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Meg pictures

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  • darmandugon
    Hi all. From the new Meg pictures, some things are to my understanding quite important. a) The input coils are really, really thin. No more than the width of
    Message 1 of 2 , Apr 26 10:08 AM
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      Hi all.

      From the new Meg pictures, some things are to my understanding quite important.

      a) The input coils are really, really thin. No more than the width of the wire. They are probably perfect spirals.
      b) The input is an H-brige configuration.
      c) High frequency and high voltage does not seem to be a requirment for a successful MEG.


      Regards
      Daniel
    • overunity2001
      Hi All, I had now a closer look to the picture and thanks to the high resolution of it, one really can see a lot ! The input scope picture shows at the upper
      Message 2 of 2 , May 1, 2004
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        Hi All,
        I had now a closer look to the picture and thanks to the high
        resolution of it, one really can see a lot !

        The input scope picture shows at the upper trace the battery voltage !
        There it is seen, that only small voltage spikes occur, otherwise it
        is the constant voltage of the 3 in series connected batteries which
        is shown.

        As the current is measured at a shunt directly at the battery, we
        also only see pulse currents here.( ringing down quite quickly !)
        The third trace is the calculated input power by the scope !

        So my guess is:

        The 2 input coils are just only shortly energized !

        This was also told by Steven Sullivan to me, when he
        tried to describe his MEG to me.

        As you can see in the input scope shots, the voltage to the coils
        must only be very shortly of the whole period ON , otherwise we would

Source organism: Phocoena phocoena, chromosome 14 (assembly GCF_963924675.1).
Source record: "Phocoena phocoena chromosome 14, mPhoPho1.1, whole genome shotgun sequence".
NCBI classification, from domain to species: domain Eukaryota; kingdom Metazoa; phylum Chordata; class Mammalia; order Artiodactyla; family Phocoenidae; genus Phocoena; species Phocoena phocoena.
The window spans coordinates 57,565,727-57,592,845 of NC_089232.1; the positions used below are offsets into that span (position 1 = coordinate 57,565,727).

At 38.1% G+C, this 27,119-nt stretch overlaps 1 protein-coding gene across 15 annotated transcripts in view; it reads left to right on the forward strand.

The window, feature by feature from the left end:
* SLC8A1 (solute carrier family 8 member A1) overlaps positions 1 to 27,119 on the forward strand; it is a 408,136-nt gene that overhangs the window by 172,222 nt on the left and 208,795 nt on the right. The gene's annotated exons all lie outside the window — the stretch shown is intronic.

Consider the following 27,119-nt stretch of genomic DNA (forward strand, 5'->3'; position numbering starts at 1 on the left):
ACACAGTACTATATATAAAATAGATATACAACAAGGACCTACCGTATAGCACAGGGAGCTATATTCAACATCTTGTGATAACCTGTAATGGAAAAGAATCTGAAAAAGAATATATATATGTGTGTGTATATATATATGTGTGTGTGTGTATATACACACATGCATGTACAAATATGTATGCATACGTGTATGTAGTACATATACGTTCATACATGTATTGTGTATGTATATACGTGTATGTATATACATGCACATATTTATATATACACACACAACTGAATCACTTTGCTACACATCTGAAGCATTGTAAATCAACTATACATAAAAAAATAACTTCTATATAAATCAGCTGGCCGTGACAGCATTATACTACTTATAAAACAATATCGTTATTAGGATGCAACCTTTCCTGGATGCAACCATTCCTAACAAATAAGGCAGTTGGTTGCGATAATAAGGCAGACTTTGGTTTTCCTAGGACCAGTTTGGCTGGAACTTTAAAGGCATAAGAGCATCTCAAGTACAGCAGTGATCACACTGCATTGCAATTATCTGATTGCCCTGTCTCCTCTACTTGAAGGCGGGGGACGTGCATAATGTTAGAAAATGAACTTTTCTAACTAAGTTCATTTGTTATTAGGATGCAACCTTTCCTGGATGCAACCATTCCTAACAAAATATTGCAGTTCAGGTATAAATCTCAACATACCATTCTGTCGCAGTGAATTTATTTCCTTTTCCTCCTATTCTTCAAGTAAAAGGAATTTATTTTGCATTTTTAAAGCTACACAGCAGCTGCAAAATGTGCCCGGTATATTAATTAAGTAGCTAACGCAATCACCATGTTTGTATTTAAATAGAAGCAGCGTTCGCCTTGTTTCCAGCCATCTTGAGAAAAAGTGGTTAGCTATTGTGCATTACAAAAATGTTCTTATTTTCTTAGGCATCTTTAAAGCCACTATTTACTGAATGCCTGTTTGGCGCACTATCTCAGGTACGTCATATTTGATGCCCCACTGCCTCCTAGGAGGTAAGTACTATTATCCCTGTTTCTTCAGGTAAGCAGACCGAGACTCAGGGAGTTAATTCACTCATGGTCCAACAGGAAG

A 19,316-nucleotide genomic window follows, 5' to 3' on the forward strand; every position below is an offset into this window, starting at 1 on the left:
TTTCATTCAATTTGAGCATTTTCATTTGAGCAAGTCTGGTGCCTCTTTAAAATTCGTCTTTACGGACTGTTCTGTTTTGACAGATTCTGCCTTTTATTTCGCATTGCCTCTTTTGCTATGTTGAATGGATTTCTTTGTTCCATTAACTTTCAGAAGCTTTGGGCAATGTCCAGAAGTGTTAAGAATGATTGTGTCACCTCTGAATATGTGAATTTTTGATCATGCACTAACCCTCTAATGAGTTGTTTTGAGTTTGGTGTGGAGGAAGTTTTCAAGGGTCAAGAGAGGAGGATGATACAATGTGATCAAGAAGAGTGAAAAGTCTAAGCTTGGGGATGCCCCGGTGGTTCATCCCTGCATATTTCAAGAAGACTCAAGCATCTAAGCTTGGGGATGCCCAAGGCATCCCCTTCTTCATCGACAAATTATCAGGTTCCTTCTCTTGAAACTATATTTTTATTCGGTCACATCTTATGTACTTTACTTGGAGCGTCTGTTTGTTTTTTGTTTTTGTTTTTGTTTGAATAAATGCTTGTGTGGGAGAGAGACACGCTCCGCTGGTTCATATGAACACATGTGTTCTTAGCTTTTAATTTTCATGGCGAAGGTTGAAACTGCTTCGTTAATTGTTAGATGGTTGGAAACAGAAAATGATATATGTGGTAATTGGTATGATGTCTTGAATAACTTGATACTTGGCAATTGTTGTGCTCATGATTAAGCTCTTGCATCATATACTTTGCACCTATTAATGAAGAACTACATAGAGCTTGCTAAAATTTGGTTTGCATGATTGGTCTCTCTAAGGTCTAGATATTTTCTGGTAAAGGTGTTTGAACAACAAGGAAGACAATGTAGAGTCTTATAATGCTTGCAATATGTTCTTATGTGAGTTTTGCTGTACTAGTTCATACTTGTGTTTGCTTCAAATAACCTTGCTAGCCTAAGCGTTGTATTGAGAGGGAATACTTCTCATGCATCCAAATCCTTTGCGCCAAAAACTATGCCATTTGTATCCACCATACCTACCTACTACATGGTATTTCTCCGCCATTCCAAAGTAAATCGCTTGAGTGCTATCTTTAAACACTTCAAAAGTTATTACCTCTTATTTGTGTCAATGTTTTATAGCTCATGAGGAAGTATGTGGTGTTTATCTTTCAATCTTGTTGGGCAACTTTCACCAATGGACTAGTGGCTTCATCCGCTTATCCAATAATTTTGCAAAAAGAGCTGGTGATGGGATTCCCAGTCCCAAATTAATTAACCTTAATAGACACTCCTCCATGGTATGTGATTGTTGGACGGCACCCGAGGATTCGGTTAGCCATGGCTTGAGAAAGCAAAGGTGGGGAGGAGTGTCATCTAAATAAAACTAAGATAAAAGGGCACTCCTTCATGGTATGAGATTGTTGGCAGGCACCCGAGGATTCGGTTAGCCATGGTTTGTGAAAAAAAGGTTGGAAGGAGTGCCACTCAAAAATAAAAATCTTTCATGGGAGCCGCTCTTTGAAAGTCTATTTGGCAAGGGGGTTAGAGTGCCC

see a longer duration input current !

        It seems with a pulse all the magnetic flux is transfered from one
        leg to the other and then the magnetic flux is just only slowly
        transfered back to the other side while the input coils are already
        off !
        Maybe it really depends on the sizes of the coils, that are
        wound around the core !
        The input coils have only a very short width, while the output coils
        are pretty wide each !
        So could this be the conclusion, that the counter EMF then also
        affects the output coils much more, so it hinders the flux to flow
        back to the center much more because the counter EMF from the current
        driving the bulbs will hinder the flux going back to the center ?

        As the input coils are switched already off during this time, there
        is no induction back to the input circuit, so the only time
        the input circuit has to apply energy is when then flux is
        switched over to the other leg via a short pulse !

        So is the trick the widthness difference of the output coils versus
        the input coils ?

        I wonder, why the flux takes so long to flow back to the center,
        when no input power to the input coils is applied ?

        Hmm, it seems to be an amazing device and Bearden might be right, that
        the A-Field difference of the widthness of the coils plays the most
        important role in this MEG.


        Regards, Stefan.


        --- In MEG_builders@yahoogroups.com, "darmandugon" <darmand@i...>
        wrote:
        > Hi all.
        >
        > From the new Meg pictures, some things are to my understanding
        quite important.
        >
        > a) The input coils are really, really thin. No more than the width
        of the wire. They are probably perfect spirals.
        > b) The input is an H-brige configuration.
        > c) High frequency and high voltage does not seem to be a requirment
        for a successful MEG.
        >
        >
        > Regards
        > Daniel
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